Rethinking our approach to open-source data
13 Jul 2018|

Open-source data is built on the foundation of long-term useability, authenticity and reliability. Its public nature means that it can be accessible anywhere with an internet connection.

Yet when we talk about the government data that needs to be protected for national security reasons, classified information—related to defence and intelligence services—often takes precedence. But what about the protection of unclassified, open-source government data?

Websites like, Trove and Parl Info Search host a broad range of data that collectively documents the political, social and cultural history of Australia. Over time, this data accumulates to paint a detailed picture of our country. It’s a high-value dataset given the trends big data analytics can reveal.

The Department of Communications and the Arts has estimated that the value of open government data is $25 billion per year—which represents 1.5% of Australia’s GDP. To give that some context, Australia is budgeting to spend 1.91% of its GDP on defence in 2018–19.

As outlined in the Attorney-General’s Department’s Protective Security Policy Framework, simply increasing the classification level of data isn’t enough to ensure its protection. The department recommends that agencies consider the potential business impact if something were to happen to their data. The policy framework outlines risks to aggregate data, including unauthorised disclosure and inconspicuous copying, modification or dissemination of information. And it warns of possible operational, reputational or monetary impacts for an individual agency or the government as a whole.

In an era of technological disruption, all it takes is the dissemination of disinformation to undermine national security.

Governments and private companies around the world are already starting to implement technologies and software to address data security. We’re now seeing the powerful combination of traditional information security, relating to controlled access to information and security of ICT systems, with the application of principles of long-term data preservation.

One example is Preservica, a software platform that incorporates the key data-preservation principles of useability, accessibility, security and authenticity. Once digital data has been created and stored, it is continually checked not only to prevent the obsolescence of file formats, but also to confirm the integrity of the data and metadata and ensure it hasn’t been manipulated. Preservica is being used by the UK National Archives, the European Commission and the Provincial Archives of New Brunswick in Canada.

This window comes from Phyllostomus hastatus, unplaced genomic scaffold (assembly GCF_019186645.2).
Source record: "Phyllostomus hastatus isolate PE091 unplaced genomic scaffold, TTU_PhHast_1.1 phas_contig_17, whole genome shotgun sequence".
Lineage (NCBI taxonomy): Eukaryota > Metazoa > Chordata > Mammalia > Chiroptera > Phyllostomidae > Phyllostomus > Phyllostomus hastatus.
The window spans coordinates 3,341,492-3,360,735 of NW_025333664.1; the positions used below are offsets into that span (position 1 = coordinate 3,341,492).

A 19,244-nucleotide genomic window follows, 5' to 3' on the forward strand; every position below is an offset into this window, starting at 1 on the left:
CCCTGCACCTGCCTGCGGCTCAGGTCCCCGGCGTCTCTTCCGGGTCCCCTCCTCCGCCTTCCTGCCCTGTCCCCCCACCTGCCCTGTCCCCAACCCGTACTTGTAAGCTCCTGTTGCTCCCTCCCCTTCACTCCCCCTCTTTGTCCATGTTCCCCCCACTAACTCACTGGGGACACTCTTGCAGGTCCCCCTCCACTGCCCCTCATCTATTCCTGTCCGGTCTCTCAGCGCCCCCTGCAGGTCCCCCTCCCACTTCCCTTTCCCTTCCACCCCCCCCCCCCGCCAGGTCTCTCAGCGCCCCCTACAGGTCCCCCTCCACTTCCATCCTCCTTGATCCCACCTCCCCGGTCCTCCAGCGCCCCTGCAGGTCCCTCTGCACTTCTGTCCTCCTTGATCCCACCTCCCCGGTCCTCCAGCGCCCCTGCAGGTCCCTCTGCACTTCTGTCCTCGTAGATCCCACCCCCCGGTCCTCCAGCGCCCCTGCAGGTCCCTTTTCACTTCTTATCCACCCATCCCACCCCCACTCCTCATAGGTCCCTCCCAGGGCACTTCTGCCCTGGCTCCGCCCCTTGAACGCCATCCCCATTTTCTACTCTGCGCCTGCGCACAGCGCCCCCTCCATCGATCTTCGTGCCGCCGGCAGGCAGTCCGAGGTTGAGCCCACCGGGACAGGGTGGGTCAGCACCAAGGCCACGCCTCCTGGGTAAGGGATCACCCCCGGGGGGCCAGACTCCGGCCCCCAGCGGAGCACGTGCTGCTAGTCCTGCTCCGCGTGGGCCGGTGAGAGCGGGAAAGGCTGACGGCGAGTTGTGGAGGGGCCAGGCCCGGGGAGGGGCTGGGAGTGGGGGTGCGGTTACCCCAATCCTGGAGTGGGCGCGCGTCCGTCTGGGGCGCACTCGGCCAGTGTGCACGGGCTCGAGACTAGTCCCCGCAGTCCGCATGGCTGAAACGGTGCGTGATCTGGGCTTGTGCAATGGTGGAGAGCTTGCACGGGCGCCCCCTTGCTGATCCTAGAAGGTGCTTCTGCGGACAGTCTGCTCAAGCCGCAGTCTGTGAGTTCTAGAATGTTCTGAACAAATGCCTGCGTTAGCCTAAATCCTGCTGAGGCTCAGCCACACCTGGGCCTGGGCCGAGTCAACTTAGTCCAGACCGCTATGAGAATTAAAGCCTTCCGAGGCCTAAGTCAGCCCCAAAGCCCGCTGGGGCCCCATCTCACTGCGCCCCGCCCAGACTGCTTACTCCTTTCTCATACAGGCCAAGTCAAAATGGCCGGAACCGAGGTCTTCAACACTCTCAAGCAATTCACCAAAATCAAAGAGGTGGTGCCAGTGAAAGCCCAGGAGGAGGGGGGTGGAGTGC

Swedish company Enigio Time is based on similar principles. Its aim is to ‘provide proof of the truth’ and digital data integrity in what it calls a ‘#PostTruth era’. Enigio Time software generates a timestamp on a digital document, leaving unchangeable proof of the content of the document when it was created.

Another technology that could also contribute to data integrity is blockchain. Blockchain is commonly associated with Bitcoin and cryptocurrencies, but it could also contribute to data integrity. It creates a record of data that is stored permanently in multiple locations. Despite some scepticism about it, governments around the world have already begun testing and implementing blockchain technology.

The Netherlands, Georgia, Sweden, the UAE, Canada and Estonia either use blockchain or have piloted blockchain projects for a variety of government services.

One example that stands out is the Chilean government’s use of blockchain for the preservation and security of its environmental data.

Earlier this year, the Chilean National Energy Commission launched a project called Energia Abierta (Open Energy). It aims to increase the security, integrity and traceability of energy information by storing publicly available data, such as national electric capacity, energy prices and emission levels, on the Ethereum blockchain technology. The commission says that public information, particularly related to energy, is critical for investment decisions and shaping policies.

Chile’s emissions data could, for example, be manipulated by foreign actors who could then criticise the government for not meeting its commitment to the Paris climate agreement, which Chile has ratified. A discrepancy in the information held by energy providers, the energy commission and other national agencies could severely undermine trust in Chile’s governance.

In Australia, blockchain is starting to appear on the government’s agenda. Last year CSIRO’s Data61 conducted research into blockchain and its potential applications in the government and business sectors. Its report Distributed ledgers: scenarios for the Australian economy over the coming decades, concluded that blockchain technology can enhance the trust, accountability and auditability of data storage.

In the 2018–19 budget, the Australian government allocated $700,000 to the Digital Transformation Agency to research how blockchain could be used to support government services. And only last week the government signed a five-year agreement with technology company IBM to help further its digital transformation agenda.

Data accessibility is also on the government’s agenda, as seen by the Productivity Commission’s 2017 report into data availability and use, the data sharing for innovation agenda, and the 2015 public data policy statement.

The value of accurate, reliable and verifiable open-source information shouldn’t be underestimated. Australia needs to take advantage of new technologies as they emerge and reframe its approach to the security and preservation of open-source data.